This tendency of number language to come back to the firm earth of figures and models, when doubts arise, has played a great part in building up the rules of what mathematicians call proof. In one sense proof has much the same relation to discovery as art criticism has to authorship. Mathematical truths are usually discovered by experimenting with individual cases first and "proved" afterwards. The proof is then an obituary notice on a praiseworthy statement. It exposes how it is connected with all the other mathematical rules we have learned to use. As we are always learning other rules, the methods first used to justify a rule in mathematics are nearly always held to be lacking in "rigour" by mathematicians who come later. This is how one of our most abstract mathematicians, Professor G. H. Hardy, speaks of one of the most abstract branches of mathematics: "The theory of numbers, more than any other branch of mathematics, began by being an experimental science. Its most famous theorems have all been conjectured, sometimes a hundred years or more before they are proved; and they have been suggested by the evidence of a mass of computations"

      And from page 304's discussion of the problems with word problems:

        What is called solving an equation is putting it in a form in which its meaning is obvious. The rules of algebra tell us how to do this. The really difficult step consists in translating our problem from the language of everyday life into the language of algebra. At this point the mathematician himself may go astray, because the mathematician may have less opportunity for understanding the problem as stated in the language of everyday life than the plain man who is not a mathematician. Once a problem has been translated into a mathematical sentence (or equation), we can safely trust the mathematician to do the rest. What remains is a problem in the peculiar grammar of mathematics. The danger lies in trusting the mathematician to do the translation.

      2010-12-07 Tue Dec 7 19:32 Experiences introducing Scrum

      I'm a little suspicious of Scrum [ samples/methods.html#Scrum ] so I'm not surprised that introducing it meets opposition as reported in this [BerczukLv10] interview.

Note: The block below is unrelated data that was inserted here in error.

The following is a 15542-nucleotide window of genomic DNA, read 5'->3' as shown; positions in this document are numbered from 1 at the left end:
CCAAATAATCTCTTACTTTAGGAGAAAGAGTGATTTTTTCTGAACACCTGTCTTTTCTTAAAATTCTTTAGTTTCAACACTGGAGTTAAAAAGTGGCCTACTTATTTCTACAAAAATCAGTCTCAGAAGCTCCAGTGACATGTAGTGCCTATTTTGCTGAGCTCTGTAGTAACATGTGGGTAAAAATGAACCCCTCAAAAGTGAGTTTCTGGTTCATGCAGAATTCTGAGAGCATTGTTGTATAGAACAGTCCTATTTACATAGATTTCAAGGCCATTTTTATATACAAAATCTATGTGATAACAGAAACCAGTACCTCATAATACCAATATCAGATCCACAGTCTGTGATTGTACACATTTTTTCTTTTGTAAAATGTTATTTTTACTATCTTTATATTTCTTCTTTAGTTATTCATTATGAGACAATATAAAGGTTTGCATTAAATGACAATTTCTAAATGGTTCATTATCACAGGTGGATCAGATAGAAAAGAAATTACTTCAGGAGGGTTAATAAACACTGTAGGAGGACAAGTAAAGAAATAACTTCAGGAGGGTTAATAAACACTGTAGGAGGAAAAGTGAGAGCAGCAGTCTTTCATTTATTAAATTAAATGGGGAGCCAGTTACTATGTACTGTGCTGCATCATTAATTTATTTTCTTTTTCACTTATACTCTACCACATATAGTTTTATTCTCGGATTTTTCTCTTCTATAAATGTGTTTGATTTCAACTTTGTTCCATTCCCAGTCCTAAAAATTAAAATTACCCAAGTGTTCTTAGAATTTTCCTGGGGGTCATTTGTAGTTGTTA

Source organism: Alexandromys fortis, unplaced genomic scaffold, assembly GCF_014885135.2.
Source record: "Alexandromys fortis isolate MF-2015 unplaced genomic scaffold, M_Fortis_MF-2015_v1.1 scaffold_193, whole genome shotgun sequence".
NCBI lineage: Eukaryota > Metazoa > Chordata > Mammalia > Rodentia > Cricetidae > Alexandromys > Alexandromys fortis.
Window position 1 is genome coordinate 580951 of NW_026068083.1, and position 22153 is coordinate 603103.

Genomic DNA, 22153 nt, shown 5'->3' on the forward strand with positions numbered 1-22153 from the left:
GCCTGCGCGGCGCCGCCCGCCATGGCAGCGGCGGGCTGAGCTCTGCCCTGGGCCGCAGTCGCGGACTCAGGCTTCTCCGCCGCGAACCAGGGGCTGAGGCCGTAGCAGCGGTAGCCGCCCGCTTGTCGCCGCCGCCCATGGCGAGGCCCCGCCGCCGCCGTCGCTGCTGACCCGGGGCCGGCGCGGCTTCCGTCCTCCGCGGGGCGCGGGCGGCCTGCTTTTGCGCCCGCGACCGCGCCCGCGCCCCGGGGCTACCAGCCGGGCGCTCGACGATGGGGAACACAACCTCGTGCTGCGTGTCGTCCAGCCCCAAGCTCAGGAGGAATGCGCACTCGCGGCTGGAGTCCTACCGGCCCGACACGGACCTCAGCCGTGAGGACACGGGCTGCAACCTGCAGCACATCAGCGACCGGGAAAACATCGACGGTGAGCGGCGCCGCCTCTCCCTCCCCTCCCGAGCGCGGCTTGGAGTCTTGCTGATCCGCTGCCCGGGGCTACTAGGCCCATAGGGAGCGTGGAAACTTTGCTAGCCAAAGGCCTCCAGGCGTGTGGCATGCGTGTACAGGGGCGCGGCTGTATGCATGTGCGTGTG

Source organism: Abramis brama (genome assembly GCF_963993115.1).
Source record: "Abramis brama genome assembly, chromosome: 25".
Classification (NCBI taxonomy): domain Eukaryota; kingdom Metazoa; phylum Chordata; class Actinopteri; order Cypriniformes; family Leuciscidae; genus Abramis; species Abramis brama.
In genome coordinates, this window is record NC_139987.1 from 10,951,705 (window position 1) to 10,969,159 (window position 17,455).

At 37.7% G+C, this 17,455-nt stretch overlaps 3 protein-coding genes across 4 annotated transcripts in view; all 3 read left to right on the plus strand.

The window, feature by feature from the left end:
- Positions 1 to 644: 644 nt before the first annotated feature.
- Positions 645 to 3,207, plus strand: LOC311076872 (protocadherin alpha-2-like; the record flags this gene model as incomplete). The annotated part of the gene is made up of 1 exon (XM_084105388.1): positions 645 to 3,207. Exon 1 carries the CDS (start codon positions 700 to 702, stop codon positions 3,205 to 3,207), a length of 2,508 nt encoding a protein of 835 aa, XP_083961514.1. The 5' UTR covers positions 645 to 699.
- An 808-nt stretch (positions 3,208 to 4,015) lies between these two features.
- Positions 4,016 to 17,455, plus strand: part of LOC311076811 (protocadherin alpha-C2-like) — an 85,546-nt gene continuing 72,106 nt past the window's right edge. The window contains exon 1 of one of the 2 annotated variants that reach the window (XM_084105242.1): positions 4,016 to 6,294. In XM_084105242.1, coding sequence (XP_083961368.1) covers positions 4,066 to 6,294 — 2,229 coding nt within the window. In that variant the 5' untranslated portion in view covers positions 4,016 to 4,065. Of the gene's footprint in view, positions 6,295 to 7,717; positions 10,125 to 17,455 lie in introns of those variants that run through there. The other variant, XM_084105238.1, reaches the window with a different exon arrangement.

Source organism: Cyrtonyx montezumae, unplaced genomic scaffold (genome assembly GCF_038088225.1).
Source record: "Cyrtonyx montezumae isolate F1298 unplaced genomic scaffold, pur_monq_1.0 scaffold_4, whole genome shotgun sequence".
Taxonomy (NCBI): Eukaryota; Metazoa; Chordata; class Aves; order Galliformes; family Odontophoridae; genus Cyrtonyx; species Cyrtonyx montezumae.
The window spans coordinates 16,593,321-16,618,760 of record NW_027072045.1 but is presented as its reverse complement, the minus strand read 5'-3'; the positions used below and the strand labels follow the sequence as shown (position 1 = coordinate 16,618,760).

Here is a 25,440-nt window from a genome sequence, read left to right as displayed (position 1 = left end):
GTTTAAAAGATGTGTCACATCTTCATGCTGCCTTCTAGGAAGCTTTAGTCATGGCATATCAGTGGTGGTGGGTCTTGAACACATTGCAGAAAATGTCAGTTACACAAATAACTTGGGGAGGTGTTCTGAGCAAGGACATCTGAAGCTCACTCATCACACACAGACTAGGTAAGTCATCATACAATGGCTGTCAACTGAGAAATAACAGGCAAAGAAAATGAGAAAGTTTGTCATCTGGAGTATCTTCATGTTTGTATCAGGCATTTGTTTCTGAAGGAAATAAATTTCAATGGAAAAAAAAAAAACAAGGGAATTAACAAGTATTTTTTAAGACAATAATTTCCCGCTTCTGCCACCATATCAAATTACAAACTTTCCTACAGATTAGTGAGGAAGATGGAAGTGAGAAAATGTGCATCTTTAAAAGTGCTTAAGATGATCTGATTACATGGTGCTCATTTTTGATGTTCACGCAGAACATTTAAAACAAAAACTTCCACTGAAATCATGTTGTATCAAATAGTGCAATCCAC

2010-12-06 Mon Dec 6 15:12 Monday Bonus -- preparing for next quarter

      I've been updating my generic syllabus [ syllabus.html ] and schedules for classes [ cs201/ ] and [ cs375/ ] but the take home message is: Same text book is required this year and last year.

      2010-12-03 Fri Dec 3 17:16 Why not use Unicode in programming Language Syntax

      Here [Kamp10a] is a nice polemic attacking the habit of programming language designers of using ASCII... why not use color, why not non-linear syntax, etc. Sadly the answer is that we will need a complete new set of editors and even keyboards.

      2010-12-02 Thu Dec 2 20:07 A Fable from Grady Booch

      In [Booch10c] Grady retells the tale of the blind men and the elephant in a software/systems/architecture context. I'm not sure (yet) what it means but it is funny enough to record here.

      2010-12-01 Wed Dec 1 17:34 Rich Media scenarios anyone

      Here are a couple of very different pieces about using rich media in scenarios. First [SutherlandMaiden10] describe the use of "Storyboard Quick" to expose problems in scenarios and so improve requirements. Then [RiccaEtAl10a] present some empirical pointers to the ease of adding screen shots to use cases and so improve understanding.

      2010-12-01 Wed Dec 1 07:04 Prepping CS535 Numerical Computation

      I'm substituting tomorrow for Dr. Schubert's [ cs535/ ] class... and will have trouble finding my material if I don't note it here:-)

      Whatever you do... don't grow old. Mind you, the alternative is not so good either.

      2010-11-30 Tue Nov 30 20:39 Which specification tools

      Continuing the theme of spcifications and reqquirements from earlier posts (below) it is fun to read this recent Slashdot discussion [ 2323253&from=newsletter ] of which tools should used for writing specifications.

      You get the complete gamut of experienced dogmatism and advertising -- don't write specs, write code. Use emacs. Use cards. and some don't use statements as well.

      But at least some people understand that

    1. one size does not fit all.

      I must cut this short because my Verizon DSL Model is acting flakey....

      BY the way -- the latest iOS4.2 for my iPod Touch has fixed the horrible performance problems mentioned earlier...

      2010-11-29 Mon Nov 29 11:19 Two Contributions on Python HTML and Sudoku

      I'd like to thank Rich McGhee for sending me a nice Sudoku solver by Peter Norvig [ samples/python.html#Sudoku ] and Ted Taylor for clarifying [ samples/comp.html.syntax.html#identifier ] (HTML4 syntax).

      2010-11-24 Wed Nov 24 14:38 Happy Thanksgiving

      The next blog post will be on Tuesday 30th of November.

      2010-11-24 Wed Nov 24 11:09 Use Cases are Mainstream non-specifications

      While preparing for a class teaching use cases [ cs372/r2.html ] (and requirements in general), I tripped over an online copy [Cockburn02b] of Alistair Cockburn excellent history and commentary on use cases. I was particularly struck by his remark that use case are not specifications, because I know that use cases have been a lot more successful in practice than the various specification techniques described in the previous posting (below).